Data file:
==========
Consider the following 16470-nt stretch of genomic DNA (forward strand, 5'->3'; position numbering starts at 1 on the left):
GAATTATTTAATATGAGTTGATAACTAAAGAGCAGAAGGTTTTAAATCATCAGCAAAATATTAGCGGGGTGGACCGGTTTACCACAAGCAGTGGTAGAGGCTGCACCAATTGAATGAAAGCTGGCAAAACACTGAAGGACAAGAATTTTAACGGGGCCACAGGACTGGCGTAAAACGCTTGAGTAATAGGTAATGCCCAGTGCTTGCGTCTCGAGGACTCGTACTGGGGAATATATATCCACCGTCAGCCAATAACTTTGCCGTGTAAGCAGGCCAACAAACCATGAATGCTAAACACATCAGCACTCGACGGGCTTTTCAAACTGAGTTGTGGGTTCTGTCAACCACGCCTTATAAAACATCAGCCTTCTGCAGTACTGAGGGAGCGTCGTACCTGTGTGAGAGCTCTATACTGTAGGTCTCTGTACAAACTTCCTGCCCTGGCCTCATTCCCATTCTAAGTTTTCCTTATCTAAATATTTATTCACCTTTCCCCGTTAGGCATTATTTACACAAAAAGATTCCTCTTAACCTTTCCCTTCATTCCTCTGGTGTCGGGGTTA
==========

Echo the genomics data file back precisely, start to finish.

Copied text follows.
Consider the following 16470-nt stretch of genomic DNA (forward strand, 5'->3'; position numbering starts at 1 on the left):
GAATTATTTAATATGAGTTGATAACTAAAGAGCAGAAGGTTTTAAATCATCAGCAAAATATTAGCGGGGTGGACCGGTTTACCACAAGCAGTGGTAGAGGCTGCACCAATTGAATGAAAGCTGGCAAAACACTGAAGGACAAGAATTTTAACGGGGCCACAGGACTGGCGTAAAACGCTTGAGTAATAGGTAATGCCCAGTGCTTGCGTCTCGAGGACTCGTACTGGGGAATATATATCCACCGTCAGCCAATAACTTTGCCGTGTAAGCAGGCCAACAAACCATGAATGCTAAACACATCAGCACTCGACGGGCTTTTCAAACTGAGTTGTGGGTTCTGTCAACCACGCCTTATAAAACATCAGCCTTCTGCAGTACTGAGGGAGCGTCGTACCTGTGTGAGAGCTCTATACTGTAGGTCTCTGTACAAACTTCCTGCCCTGGCCTCATTCCCATTCTAAGTTTTCCTTATCTAAATATTTATTCACCTTTCCCCGTTAGGCATTATTTACACAAAAAGATTCCTCTTAACCTTTCCCTTCATTCCTCTGGTGTCGGGGTTA